Upgrading Apple Mail Service from OS X 10.6.8 to 10.8.5

Are you planning to upgrade from OS X Server 10.6.8 to OS X 10.8.5 and Server 2.x? Well alright then. If your 10.6.8 installation is clean and operating well, it should upgrade in place pretty smoothly, as Apple’s done a decent job of fixing the Perl scripts that were wreaking havoc in earlier iterations. Sadly, though, some editing of the main.cf and master.cf files in /Library/Server/Mail/Config/postfix/ will still likely be necessary to get mail delivering to your users post upgrade/migration.

In master.cf, make sure to edit the following lines. Note that they’ve probably been wrapped to display in your browser.


 dovecot unix - n n - 25 pipe
 flags=DRhu user=_dovecot:mail argv=/usr/libexec/dovecot/dovecot-lda -d ${user}


 dovecot unix - n n - 25 pipe
 flags=DRhu user=_dovecot:mail argv=/Applications/Server.app/Contents/ServerRoot/usr/libexec/dovecot/deliver -d ${user}

Re-enable submission port 587, if you want to relay mail that way:

submission inet n - n - - smtpd
 -o smtpd_tls_security_level=encrypt

In main.cf, make sure to add the “mailbox_transport = dovecot” directive. Change all instances of /etc/postfix, if they exist to /Library/Server/Mail/Config/postfix.

Here’s an example of a fairly simple, real world post-migration Postfix configuration as reported by sudo postconf -n:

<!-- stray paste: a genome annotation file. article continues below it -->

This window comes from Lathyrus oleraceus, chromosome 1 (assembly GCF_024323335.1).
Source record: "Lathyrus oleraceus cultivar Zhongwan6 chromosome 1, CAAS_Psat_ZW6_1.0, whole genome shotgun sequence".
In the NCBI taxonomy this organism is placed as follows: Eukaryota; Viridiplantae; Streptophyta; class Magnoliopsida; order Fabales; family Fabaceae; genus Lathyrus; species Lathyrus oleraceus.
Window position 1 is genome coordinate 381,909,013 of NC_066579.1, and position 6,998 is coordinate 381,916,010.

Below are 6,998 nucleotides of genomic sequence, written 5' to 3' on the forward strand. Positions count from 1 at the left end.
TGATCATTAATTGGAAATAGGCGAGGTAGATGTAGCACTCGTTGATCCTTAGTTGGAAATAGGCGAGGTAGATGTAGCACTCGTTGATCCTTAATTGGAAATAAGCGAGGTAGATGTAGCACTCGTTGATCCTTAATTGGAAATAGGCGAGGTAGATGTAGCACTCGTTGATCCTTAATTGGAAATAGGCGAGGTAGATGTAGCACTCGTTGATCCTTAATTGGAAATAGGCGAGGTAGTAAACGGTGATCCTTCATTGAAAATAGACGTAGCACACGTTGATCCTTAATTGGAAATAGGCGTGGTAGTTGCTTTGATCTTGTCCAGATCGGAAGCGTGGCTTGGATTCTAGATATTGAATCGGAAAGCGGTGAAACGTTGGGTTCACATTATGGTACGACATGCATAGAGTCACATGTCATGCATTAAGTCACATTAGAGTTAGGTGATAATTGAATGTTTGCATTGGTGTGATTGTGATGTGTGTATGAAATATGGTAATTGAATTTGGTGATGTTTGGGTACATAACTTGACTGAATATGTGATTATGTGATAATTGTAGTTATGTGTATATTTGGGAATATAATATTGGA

biff = no
 command_directory = /usr/sbin
 config_directory = /Library/Server/Mail/Config/postfix
 daemon_directory = /usr/libexec/postfix
 data_directory = /Library/Server/Mail/Data/mta
 debug_peer_level = 2
 debugger_command = PATH=/bin:/usr/bin:/usr/local/bin:/usr/X11R6/bin xxgdb $daemon_directory/$process_name $process_id & sleep 5
 dovecot_destination_recipient_limit = 1
 html_directory = /usr/share/doc/postfix/html
 imap_submit_cred_file = /Library/Server/Mail/Config/postfix/submit.cred
 inet_interfaces = loopback-only
 inet_protocols = all
 mail_owner = _postfix
 mailbox_size_limit = 0
 mailq_path = /usr/bin/mailq
 manpage_directory = /usr/share/man
 message_size_limit = 10485760
 mydestination = $myhostname, localhost.$mydomain, localhost, $mydomain
 mydomain_fallback = localhost
 mynetworks =,
 newaliases_path = /usr/bin/newaliases
 queue_directory = /Library/Server/Mail/Data/spool
 readme_directory = /usr/share/doc/postfix
 recipient_delimiter = +
 sample_directory = /usr/share/doc/postfix/examples
 sendmail_path = /usr/sbin/sendmail
 setgid_group = _postdrop
 smtpd_client_restrictions = permit_mynetworks permit_sasl_authenticated permit
 smtpd_tls_ciphers = medium
 smtpd_tls_exclude_ciphers = SSLv2, aNULL, ADH, eNULL
 tls_random_source = dev:/dev/urandom
 unknown_local_recipient_reject_code = 550
 use_sacl_cache = yes

Lastly, if you don’t like running a grey-listing policy, you can disable the stock build by issuing the following command:

sudo serveradmin settings mail:postfix:greylist_disable = yes

There’s much more you can do with Postfix and Dovecot under OS X 10.8 “Mountain Lion”, and later with the Server “app” installed, but to quickly start hosting your own email, that’s all there is to it. Really! Beyond the most basic settings, these days, Apple’s forcing us to do most of the configuring via a shell, rather than via the GUI “Server” application, but as long as you take some time to familiarize yourself with the command-line tools, and the locations of the various files, you’ll be fine.